When island ponds dry up, trapped fish provide a short-lived bonanza for egrets, herons and other wading birds. The carnival atmosphere lasts until the fish are gone. Then many of the partiers move on to other venues.
When the dry season is very dry, as it has been recently, and coincides with a seasonal drop in the coastal sea level, many wetlands lose all their water. In areas where ponds are connected to the bays during periods of high water, those connections can dry up, and then the fish in the ponds have no way to escape.
This distressing predicament for the fish provides a welcome feast for wetland birds, especially roaming groups of Great Egrets.
In the pond near our house, at first there was enough for everyone. The fish were easy to grab in the shallow water, and the resident Green Herons got their share along with the larger Great Egrets.
Even the secretive Clapper Rails, which usually pick up bugs and small crabs along the edge of the pond, seized this opportunity to venture into the water and drag out some fish.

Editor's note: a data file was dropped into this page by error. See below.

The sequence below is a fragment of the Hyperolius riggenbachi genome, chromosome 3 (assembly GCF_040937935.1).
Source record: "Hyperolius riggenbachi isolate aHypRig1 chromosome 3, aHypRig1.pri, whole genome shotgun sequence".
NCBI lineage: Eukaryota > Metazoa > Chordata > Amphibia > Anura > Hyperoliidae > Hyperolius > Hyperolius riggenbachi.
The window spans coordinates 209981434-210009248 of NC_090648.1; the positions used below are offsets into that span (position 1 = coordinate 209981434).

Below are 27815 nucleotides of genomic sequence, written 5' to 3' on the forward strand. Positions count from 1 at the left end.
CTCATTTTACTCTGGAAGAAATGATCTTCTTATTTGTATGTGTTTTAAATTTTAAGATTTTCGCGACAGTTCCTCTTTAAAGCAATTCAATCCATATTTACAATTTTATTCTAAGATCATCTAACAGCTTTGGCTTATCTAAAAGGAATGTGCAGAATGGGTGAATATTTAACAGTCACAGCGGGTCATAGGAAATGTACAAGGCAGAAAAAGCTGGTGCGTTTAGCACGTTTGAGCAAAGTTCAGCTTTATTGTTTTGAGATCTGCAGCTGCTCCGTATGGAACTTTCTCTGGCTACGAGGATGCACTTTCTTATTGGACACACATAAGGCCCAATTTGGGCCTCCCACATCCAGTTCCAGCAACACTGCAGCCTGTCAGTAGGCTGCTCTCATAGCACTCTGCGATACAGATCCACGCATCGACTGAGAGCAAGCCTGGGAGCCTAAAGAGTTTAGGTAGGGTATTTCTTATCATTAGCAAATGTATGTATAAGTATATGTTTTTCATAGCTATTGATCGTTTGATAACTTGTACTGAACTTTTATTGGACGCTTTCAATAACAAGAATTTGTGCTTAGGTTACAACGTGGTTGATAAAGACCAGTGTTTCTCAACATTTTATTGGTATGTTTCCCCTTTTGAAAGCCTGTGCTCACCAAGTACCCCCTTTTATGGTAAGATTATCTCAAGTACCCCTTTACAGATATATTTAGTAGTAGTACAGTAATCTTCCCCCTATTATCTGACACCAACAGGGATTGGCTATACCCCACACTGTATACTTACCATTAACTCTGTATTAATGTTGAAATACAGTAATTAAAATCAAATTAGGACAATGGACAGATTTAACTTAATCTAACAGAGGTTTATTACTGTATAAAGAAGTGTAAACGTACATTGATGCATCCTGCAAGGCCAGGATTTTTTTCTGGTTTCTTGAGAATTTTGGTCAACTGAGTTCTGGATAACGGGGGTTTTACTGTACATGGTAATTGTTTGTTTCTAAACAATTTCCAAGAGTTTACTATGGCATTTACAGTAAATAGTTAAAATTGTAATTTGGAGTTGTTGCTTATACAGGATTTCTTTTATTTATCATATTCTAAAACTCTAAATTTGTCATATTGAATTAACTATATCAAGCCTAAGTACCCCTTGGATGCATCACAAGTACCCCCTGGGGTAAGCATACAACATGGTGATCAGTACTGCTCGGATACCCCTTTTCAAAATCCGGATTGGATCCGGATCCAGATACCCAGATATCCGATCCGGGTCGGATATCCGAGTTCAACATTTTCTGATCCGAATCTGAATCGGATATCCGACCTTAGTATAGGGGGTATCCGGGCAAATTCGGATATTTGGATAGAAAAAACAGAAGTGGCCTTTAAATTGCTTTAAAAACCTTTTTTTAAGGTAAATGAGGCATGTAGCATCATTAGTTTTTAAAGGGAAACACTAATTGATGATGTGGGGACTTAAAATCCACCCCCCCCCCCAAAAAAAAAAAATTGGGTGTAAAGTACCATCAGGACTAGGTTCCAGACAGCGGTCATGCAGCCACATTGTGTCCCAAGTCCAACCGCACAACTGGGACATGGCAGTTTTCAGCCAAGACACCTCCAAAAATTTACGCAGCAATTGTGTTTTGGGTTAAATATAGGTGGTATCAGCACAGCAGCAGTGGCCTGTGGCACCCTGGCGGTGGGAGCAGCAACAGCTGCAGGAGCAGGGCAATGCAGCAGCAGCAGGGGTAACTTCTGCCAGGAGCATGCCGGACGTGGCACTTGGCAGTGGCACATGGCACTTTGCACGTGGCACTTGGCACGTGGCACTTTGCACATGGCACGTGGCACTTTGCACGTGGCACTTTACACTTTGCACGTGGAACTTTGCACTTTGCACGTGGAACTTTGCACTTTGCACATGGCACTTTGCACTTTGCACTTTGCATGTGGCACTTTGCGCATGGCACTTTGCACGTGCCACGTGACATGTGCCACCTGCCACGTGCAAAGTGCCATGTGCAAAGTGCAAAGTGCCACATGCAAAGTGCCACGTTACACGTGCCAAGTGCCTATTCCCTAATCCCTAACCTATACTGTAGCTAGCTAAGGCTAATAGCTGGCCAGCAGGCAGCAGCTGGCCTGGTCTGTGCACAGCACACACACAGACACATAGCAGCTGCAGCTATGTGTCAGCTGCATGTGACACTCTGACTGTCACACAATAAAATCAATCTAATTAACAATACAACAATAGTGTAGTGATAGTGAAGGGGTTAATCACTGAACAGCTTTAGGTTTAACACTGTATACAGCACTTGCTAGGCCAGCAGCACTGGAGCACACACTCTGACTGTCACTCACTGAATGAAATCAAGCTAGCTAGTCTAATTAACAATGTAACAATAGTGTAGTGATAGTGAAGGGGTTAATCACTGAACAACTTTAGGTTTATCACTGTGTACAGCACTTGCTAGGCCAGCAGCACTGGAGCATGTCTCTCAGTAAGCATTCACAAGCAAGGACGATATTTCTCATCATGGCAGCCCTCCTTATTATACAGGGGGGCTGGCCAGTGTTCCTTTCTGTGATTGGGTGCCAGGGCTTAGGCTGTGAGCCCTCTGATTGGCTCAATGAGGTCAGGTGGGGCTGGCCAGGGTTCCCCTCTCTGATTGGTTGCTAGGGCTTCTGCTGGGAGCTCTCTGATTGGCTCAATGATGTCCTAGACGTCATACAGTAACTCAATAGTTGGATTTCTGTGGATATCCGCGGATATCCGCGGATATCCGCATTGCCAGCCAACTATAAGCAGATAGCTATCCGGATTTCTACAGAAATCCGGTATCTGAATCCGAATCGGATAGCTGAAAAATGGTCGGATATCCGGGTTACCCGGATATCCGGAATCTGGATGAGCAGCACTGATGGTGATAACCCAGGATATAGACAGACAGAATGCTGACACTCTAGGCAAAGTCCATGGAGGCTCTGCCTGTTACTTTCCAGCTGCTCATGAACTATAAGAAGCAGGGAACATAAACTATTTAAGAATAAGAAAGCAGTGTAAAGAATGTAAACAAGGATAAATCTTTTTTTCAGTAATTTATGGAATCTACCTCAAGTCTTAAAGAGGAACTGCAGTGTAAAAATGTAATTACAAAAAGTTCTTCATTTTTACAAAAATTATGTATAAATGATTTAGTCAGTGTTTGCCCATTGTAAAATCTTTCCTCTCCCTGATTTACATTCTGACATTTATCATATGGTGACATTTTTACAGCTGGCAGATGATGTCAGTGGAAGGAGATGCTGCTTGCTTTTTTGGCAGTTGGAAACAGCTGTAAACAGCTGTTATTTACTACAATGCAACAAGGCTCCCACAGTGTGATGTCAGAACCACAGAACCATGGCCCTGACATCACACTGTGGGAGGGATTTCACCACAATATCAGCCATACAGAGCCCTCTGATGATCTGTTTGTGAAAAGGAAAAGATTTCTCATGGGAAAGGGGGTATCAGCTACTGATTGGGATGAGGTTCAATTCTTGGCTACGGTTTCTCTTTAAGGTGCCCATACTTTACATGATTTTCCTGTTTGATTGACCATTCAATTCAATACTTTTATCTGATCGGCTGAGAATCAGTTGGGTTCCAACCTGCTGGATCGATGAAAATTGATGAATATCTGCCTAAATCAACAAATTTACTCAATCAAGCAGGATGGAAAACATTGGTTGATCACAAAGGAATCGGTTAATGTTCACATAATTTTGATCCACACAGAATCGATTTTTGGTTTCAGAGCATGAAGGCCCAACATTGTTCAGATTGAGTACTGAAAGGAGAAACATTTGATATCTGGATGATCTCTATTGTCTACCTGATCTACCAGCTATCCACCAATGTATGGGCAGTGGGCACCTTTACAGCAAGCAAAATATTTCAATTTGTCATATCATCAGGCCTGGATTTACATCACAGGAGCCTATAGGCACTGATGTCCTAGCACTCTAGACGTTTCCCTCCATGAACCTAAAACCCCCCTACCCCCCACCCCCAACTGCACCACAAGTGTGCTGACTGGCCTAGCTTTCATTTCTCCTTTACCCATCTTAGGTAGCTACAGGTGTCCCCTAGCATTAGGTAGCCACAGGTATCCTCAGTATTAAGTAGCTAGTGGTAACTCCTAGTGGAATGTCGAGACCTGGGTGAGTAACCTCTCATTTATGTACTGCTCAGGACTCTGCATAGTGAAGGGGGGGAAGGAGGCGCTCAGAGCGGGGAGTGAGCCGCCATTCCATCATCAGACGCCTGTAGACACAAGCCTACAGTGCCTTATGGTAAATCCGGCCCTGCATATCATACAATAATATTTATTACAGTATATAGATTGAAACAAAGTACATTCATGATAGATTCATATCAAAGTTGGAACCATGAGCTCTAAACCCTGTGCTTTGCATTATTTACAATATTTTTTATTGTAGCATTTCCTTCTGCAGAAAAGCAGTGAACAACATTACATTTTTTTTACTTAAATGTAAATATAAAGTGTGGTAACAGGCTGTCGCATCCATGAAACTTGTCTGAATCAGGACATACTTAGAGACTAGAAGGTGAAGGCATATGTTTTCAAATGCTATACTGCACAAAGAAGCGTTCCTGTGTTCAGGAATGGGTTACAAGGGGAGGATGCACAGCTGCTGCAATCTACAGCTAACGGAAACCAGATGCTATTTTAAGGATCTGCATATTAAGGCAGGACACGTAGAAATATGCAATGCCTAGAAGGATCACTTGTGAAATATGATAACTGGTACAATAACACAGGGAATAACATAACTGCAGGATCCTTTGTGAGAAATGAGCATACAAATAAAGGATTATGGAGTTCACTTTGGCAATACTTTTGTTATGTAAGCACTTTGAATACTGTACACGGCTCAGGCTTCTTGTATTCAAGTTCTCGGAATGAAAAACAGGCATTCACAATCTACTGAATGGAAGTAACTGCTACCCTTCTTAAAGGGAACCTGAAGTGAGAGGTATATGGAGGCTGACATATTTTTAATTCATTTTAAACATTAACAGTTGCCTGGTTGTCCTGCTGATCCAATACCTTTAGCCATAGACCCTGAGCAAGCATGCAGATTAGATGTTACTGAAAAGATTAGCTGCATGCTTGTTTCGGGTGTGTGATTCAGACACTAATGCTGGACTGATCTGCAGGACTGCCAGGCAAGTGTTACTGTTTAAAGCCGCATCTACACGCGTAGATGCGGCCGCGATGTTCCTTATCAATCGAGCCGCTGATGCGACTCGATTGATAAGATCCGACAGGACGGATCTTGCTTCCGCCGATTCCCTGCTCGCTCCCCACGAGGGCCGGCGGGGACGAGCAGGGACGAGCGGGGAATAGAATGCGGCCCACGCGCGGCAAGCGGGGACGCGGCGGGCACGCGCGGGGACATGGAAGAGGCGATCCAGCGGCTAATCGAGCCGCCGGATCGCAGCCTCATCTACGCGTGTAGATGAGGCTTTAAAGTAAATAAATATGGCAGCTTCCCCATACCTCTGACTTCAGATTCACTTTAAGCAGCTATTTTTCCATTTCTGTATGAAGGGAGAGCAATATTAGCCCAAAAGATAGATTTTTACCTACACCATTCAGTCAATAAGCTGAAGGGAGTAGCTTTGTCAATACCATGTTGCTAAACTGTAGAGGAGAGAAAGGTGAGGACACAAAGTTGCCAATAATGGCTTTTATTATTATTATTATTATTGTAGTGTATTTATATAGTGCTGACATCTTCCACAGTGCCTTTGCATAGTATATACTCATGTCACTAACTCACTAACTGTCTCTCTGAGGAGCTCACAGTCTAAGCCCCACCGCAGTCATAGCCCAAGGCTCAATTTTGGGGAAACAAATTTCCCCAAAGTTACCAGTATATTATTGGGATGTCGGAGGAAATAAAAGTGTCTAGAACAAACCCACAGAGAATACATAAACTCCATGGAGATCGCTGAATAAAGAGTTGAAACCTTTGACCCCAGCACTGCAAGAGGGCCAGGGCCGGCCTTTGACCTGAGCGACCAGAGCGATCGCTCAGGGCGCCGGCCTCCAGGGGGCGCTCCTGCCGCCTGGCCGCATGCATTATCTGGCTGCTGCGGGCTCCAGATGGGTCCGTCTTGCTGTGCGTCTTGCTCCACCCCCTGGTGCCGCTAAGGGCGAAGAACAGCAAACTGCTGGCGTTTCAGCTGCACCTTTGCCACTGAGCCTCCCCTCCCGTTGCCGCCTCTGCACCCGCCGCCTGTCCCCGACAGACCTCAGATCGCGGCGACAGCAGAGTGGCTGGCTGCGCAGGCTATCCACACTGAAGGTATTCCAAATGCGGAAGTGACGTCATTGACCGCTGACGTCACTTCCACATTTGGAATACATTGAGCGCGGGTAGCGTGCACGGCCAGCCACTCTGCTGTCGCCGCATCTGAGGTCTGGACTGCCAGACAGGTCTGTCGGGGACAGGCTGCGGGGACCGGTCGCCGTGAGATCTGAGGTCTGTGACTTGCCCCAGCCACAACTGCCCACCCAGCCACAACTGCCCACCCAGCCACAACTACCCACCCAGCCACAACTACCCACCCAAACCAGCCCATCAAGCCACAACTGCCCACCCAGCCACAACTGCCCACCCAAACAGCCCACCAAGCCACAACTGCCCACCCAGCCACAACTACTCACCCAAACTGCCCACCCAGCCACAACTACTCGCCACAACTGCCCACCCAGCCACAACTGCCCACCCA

But soon things got quite competitive. More Great Egrets arrived the next day, and the larger ones seemed to spend most of their time honking and pushing other birds out of pond spaces they claimed as their territory. They even chased after another egret that was having trouble swallowing a particularly feisty fish.
A Great Blue Heron came by on the third day to see what all the excitement was about. There wasn’t much room in the pond by then, with more egrets and less water. It grabbed a few fish and quickly moved on.
A couple of Little Blue Herons also made an appearance but seemed more interested in chasing each other around than actually doing any fishing. They mostly stayed in the trees and watched the action. When they did make it into the pond the other birds didn’t seem very pleased and pressured them to go away.
Then some Great Egrets showed up in mating plumage, apparently thinking about activities other than fishing.
But after the fourth day, most of the food was gone and the influencers had found somewhere else to preen. I was sad to see them go.
Gail Karlsson is an environmental lawyer, writer and photographer – author of The Wild Life in an Island House, plus the guide book Learning About Trees and Plants – A Project of the Unitarian Universalist Fellowship of St. John. See uufstjohn.com/treeproject and gvkarlsson.blogspot.com. Follow her on Instagram @gailkarlsson